strong alignment between community members and agency per sonnel, which can improve officer morale and optimism about their profession. COMMUNITY POLICING FOCUS Many police leaders today started their careers in an era heavily shaped by community policing efforts, and now there are renewed calls to reinvest in community policing to build posi tive relationships with their communities. The President’s Task Force on 21st Century Policing (2015) specifically recognized that community policing involves police leaders building relation ships with community leaders and infusing community policing into the culture and organizational structure of law enforcement agencies 16 . Officers today may be reluctant to get more involved with community-based efforts when resources are already strapped and many people seem to object to police presence at community-based events. However, in our study, those leaders who prioritized community policing aspects of the job expressed more hope for the future. This was not true for those who prioritized more traditional law enforcement functions, such as making a lot of arrests, harder enforcement of street-level drug dealing, and so forth. WAR ON COPS Feeling the pressure of public scrutiny, many police officers feel as though there is a war on cops, presented as increased public scrutiny of police and a belief that citizens have been embold ened to resist police actions and are more likely to assault officers 17 . Researchers have considered how officers worrying about the current political climate might de-motivate them, making them more cynical and less likely to stay engaged 18 . Our research shows that those police leaders who expressed greater concern over a perceived war on cops were, indeed, less hope ful about the future of policing. This is important because the rhetoric pushes fears of an out-of-control war on cops, but the data are not as supportive of those fears 19 . When police leaders feel overwhelmed by such fears, they become less hopeful and more cynical, creating a cyclic pattern of negative emotion that drags them down at a moment in history where they should be the champions of hope who focus on a better future for policing. CONCLUSIONS Our study shows five aspects were independently correlated to hopefulness about the future of policing, but we recommend that police leaders view these relationships focus on reciprocity. Emphasizing and focusing on increasing emotional intelligence, personally and among subordinates, improves internal coopera tion (workgroup fit) and better relationships with citizens and external stakeholders. In turn increasing an emphasis on com munity policing (the social dimension of emotional intelligence facing outward) could further reinforce better value alignment with the local community and reduce broader fears of the war on cops. All of these things reinforce a sense of hopefulness about the future, which reciprocally then improves morale and builds a more positive, more resilient culture better-equipped to handle the challenges of policing. Hope requires optimism, and emotional intelligence provides for building the skills necessary to combat the negative cyclical neural bias that leads to hope lessness. Additionally, hopelessness can become an emotional contagion spreading rapidly throughout a department and into the community. Combating the emotional contagion is essential to improving and sustaining hope for the future of policing.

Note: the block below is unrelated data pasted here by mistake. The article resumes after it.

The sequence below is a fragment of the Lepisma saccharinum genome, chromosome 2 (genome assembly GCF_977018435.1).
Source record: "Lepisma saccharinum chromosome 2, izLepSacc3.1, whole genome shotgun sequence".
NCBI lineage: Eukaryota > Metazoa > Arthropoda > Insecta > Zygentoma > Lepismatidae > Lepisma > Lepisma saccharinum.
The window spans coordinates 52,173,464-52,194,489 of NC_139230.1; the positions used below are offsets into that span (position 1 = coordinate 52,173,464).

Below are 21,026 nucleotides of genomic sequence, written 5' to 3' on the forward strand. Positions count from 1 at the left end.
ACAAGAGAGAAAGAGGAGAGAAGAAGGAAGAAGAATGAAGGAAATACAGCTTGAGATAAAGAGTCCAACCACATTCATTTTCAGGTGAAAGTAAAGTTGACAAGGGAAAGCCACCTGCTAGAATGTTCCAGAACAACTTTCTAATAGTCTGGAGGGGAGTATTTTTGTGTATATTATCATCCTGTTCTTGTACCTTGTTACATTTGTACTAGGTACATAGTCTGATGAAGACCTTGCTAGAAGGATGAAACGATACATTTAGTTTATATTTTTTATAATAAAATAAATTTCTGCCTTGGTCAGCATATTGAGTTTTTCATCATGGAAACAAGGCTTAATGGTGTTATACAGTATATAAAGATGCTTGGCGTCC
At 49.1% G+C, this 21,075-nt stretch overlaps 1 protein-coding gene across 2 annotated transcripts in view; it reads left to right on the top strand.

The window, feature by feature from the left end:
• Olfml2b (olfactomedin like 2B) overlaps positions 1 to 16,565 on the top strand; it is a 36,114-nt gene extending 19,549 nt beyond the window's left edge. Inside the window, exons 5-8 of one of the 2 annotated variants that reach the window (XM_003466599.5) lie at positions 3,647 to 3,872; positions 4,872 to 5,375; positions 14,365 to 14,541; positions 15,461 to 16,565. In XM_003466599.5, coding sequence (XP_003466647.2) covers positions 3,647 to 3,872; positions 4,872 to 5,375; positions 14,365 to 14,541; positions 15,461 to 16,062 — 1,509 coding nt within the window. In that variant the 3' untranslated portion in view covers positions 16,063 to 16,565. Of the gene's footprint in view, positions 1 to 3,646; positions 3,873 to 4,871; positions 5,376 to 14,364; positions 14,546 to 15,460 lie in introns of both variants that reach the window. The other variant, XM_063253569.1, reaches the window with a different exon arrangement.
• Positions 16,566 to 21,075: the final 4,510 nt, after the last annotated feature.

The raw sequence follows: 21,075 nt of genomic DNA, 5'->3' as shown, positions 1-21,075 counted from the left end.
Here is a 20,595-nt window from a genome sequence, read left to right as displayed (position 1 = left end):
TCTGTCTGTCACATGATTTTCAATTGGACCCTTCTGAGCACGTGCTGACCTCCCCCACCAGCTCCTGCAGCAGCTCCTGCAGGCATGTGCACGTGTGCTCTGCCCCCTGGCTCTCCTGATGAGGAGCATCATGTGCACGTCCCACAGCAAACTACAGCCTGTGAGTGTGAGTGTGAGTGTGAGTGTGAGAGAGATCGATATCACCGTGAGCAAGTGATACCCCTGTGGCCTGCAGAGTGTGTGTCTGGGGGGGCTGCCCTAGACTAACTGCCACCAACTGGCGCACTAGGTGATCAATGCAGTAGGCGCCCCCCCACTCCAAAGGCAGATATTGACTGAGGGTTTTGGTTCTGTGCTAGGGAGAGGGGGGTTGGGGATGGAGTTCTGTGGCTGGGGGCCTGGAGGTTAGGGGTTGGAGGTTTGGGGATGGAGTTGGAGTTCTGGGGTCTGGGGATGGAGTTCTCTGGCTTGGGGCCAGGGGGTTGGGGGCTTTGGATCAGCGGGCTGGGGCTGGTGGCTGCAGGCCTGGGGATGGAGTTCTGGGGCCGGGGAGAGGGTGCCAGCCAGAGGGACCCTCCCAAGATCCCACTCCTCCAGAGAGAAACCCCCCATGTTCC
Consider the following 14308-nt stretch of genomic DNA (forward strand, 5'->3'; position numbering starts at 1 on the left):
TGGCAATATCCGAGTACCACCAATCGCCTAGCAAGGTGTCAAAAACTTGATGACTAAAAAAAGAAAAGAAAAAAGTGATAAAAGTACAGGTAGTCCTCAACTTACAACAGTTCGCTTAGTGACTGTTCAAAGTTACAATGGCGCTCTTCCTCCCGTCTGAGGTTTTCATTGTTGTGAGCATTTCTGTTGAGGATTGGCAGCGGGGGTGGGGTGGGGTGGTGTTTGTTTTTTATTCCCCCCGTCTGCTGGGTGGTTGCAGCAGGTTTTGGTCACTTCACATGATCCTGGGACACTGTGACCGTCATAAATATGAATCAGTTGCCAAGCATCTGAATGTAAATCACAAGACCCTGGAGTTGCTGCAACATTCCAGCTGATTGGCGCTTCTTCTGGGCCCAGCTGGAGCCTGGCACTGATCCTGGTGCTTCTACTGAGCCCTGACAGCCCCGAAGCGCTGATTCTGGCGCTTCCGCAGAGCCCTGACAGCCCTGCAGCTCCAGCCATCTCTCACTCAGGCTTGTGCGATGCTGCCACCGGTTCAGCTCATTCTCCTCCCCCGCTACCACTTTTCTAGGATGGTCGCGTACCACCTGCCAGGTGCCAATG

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MEET THE SECTION II CANDIDATE JASON HESTER M y name is Jason Hester , and I am a graduate of the FBI National Academy’s 251st Session in 2012. I am honored to announce my candidacy for Section II Representative. As a graduate of the FBI National Academy and current Chief of the Infrastructure Operations Division at the Texas Department of Public Safety, I bring extensive experience and a deep passion for law enforcement to this position. I began my career with the Texas Highway Patrol Division as a Trooper in 1998, ascending through the ranks with diverse roles across the Texas Highway Patrol, DPS Training Academy, Tactical Marine Unit and Dive Team, and the Regulatory Services Division. I attended the FBI National Academy as a Captain and after graduating from the NA, I immediately became involved in the Texas Chapter. I ended up serving the Texas Chapter as a Regional Representative and eventually leading as President for the 2022-2023 term. I was appointed to the Texas Commission on Law Enforcement in 2013 as a commissioner and confirmed by the Texas Senate and currently serve as the Assistant Presiding Officer. The networking and people that I have met as part of the NA is deeply rewarding. There are many great leaders dedicated to advancing policing across agencies globally. Just prior to attending the NA, I finished my bachelor’s de gree and like many of you took advantage of the master’s classes taught and ended up obtaining my masters degree from Tarleton State University. I am passionate about our profession, and work in all aspects to improve it for the next generation. This is one of the reasons why I am seeking to be on the National Board. The FBI National Academy Associates is at the forefront of continued professional development of our members for the betterment of law enforcement.